Bestival last year (2009) was a real highlight, just because it was the perfect combination of working with great people, doing great shows and partying, a lot! It was the first time I did my Space Pill-Popper act [giggles] and the first time I did Judy. I think that’s when I first leaped in Des O’Connor’s estimation actually, ‘cos not only did I do a great Judy, but I also managed to stay out later than him one night. [Laughs] He still out-partied me, but I was close-run second.
Hosting at the Amsterdam Burlesque Festival was my first big, big hosting gig. That was great ‘cos I was so terrified that I would not translate. But I managed to, I think! [Laughs] I just made a lot of crap jokes. And smiled.
Did the audience laugh?
Yeah, but probably out of pity!
Aww, I’m sure that’s not true.
[Laughs] My boyfriend is always talking about the dorky side of me and sometimes when I’m hosting the dorky side comes out. I’ll be all like [breathes] ‘Welcome! Ladies and Gentlemen! Lulala…’ and I’ll trip over my shoes and then [laughs], and then stumble back. And then pull a face, and then everyone laughs, and I’m like, it’s alright.
So it sounds like your hosting persona is quite fluid…
..and will adapt to any given situation?
Yeah. And also… [pauses] I naturally don’t go to a high status (a position where the host or MC ‘governs’ the audience, for want of a better description). Like, when I walk out, I am, you know, I’m the host, and I’m in control, but I prefer the audience to be with me. I’m much more a carrot dangler than a stick waver, so to speak! I don’t want it to feel like the audience is there [gestures low with hand] and I’m here [gestures high with hand], which some hosts do brilliantly, people like Dusty [Limits], for example, is often very ‘high status’.
For example, when I was hosting the NewComers [Battle Royale Show] this year for London Burlesque Week (O2 Academy), at the end of the night people were saying ‘What about you, Kiki? You do something!’ and I was like, and I was literally like, ‘I haven’t got the right knickers on! And I’m wearing Mum tights!’ [Laughs] ‘Cos I was! I had Mum-tights pulled right up here [gestures to the bottom of her rib cage]. That’s why it’s so nice to host; ‘cos you’re like, ‘Doesn’t matter, I can wear Mum-tights up to my waist and no-one will see’. I’ve got to learn to like, keep the poise, don’t over share.
Hosting is a lot of fun, it’s very nice to be yourself and be entertaining. Which hopefully, I am.
So which do you tend to favour – burlesque performance, in terms of a three minute (or so) act, or hosting? Or do you like a bit of both?
What I’m really enjoying at the moment is having the versatility and the opportunity to do both. I think… [pauses], sometimes when I’m hosting, it’s much harder work than single routines. I’m now acknowledging the people that are good hosts because it can be a little bit of a thankless task. When you’re hosting, you want to create your own niche, create your own persona and put your stamp on the night, but you also need to serve the other performers, because you’re there to introduce them and create them the right atmosphere for them to come in to. It’s about finding the balance between serving yourself as an entertaining entity in your own right, and being generous enough to the other performers. It’s a tricky balance to strike, but something I think I’m learning to do successfully.
“For me burlesque is, whatever I do actually, it’s nothing if the audience aren’t with me, or understand me, or enjoy me, or are entertained, or challenged, or provoked, or tantalised or whatever you want to do to them … whilst an act may look very beautiful in your room, and you may think ‘yes, I know exactly what I’m doing’, do the audience?”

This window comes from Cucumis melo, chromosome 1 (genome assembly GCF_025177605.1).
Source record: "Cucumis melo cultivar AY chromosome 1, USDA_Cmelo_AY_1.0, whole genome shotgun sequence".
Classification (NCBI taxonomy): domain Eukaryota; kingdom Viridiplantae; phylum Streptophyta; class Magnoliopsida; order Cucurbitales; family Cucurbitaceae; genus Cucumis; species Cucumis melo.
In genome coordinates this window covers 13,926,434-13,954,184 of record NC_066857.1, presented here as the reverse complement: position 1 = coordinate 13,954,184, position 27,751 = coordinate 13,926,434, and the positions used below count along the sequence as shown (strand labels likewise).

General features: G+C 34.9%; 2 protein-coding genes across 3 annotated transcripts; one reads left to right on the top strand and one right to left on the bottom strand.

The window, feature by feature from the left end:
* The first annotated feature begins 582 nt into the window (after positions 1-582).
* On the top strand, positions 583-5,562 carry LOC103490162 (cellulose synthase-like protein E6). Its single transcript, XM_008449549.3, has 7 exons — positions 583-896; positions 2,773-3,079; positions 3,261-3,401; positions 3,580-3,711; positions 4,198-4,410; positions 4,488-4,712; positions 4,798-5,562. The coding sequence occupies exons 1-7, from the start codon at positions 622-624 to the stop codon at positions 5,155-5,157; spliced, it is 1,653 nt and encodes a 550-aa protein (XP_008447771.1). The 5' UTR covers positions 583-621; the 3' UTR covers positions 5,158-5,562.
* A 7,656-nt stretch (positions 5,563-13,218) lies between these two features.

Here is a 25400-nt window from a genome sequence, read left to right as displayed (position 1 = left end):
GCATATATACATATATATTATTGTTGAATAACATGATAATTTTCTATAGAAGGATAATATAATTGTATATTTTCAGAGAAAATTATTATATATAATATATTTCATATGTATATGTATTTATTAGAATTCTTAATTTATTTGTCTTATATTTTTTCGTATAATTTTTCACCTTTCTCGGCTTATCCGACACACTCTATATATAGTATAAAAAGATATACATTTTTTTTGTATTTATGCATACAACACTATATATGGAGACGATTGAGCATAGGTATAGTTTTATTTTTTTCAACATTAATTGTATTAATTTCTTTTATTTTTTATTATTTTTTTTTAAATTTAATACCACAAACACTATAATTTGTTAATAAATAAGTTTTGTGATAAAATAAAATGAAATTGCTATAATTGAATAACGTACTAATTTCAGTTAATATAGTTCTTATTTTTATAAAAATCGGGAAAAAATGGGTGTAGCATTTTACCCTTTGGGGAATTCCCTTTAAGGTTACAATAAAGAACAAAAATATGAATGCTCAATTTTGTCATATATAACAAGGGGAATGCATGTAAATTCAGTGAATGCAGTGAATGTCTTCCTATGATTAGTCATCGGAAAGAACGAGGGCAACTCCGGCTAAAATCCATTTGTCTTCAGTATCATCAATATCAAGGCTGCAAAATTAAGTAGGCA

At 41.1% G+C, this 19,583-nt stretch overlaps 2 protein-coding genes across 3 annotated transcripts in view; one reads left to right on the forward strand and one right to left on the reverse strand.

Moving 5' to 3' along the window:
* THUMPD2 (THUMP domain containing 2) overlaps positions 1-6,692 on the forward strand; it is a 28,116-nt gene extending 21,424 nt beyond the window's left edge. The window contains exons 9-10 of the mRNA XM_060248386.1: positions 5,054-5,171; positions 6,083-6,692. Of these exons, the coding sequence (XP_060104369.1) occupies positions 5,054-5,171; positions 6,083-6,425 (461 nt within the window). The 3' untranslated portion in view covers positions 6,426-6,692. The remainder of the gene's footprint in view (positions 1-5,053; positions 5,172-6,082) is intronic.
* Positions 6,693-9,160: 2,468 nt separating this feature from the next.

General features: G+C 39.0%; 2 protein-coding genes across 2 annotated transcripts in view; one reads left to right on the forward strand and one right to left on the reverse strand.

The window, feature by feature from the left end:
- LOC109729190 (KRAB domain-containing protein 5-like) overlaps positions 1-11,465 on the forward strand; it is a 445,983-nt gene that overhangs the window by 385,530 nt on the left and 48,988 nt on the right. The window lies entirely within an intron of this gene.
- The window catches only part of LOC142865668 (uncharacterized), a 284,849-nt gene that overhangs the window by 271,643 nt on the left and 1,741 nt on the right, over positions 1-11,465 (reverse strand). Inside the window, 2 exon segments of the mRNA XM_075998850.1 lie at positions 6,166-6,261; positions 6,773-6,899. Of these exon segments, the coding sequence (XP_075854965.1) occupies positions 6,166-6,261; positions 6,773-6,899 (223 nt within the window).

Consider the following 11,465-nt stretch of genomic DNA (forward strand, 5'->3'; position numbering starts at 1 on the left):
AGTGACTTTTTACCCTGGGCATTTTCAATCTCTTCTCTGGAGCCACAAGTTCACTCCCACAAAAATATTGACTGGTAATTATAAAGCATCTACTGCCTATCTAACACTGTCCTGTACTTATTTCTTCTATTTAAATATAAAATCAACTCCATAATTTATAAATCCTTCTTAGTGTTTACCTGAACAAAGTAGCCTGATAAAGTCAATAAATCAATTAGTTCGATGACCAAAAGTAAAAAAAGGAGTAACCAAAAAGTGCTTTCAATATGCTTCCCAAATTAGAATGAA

In terms of which I prefer, I don’t think I could say I prefer either one. It’s lovely, it’s a joy sometimes just to go on as your burlesque (non-hosting) persona, whatever act you’re doing; to just do that, and leave that single, defining impression. But when you’re hosting and it goes well, and the night is fanastic you feel very proud, it’s more your night because you’ve had more of a hand in creating it.
I really enjoy both and I hope I continue to do both so people don’t see me just as a host or a singer or a burlesque performer, I want to do all of it. I want to… [laughs]. Basically that’s how you’d sum me up: I want to do it all. [Giggles] I want to do all of it.
I’ve heard you say that you like to be supportive towards the performers in order to look out for them and nurture their growth. Are there any figures that have have nurtured and supported you in this way?
Definitely. In terms of people I owe a lot to, the performers, I would say, are people like Anna Fur Laxis and Diva Hollywood. I owe a lot to them in terms of getting my first out-of-London gigs because they went back to Leeds, or Liverpool, or Belfast or wherever and said ‘Aaah Kiki Kaboom – you should book her’, and it all came good. I owe a lot to other people’s recommendations.
Very soon after winning Best Newcomer (at LBW 2009) everything really started to happen.
I also owe a lot Jo King who trained me and has given me numerous opportunities, and to Sean Mooney who saw me drunkenly host a bingo at Madame Jojos at one of Jo’s fiftieth birthday events.
She had three nights at Madame Jojo’s to celebrate her thirty years in the business; one in June, one in September, one in December. At the December event I was on first – she put the performers on in order of how long they had been with her, and as I had only just started I was on first. Perfomers like Crimson Skye and Polly Rae were towards the end of the bill. So I did my performance, it was the Welcome To The Jungle aka my Fat Bum routine and I was like, ‘whoooouullllluuuuullleeeeeh’ and skidded off and then sat with my friend at the back and drank all the way through the rest of it [giggles]. And then Jo came on and I’d forgotten that Jo had asked, ‘will you introduce me at the end?’ And, so, I was like, ‘Yeeeeyeah!’. I came on, ‘blablublublablablabla’ and then after that they needed someone to host the bingo and so… Not bingo! Not the bingo! The raffle! I was quite drunk [laughs]. And so I had to do the raffle. Some game! Basically, I was speaking so it was the best bit! [Laughs].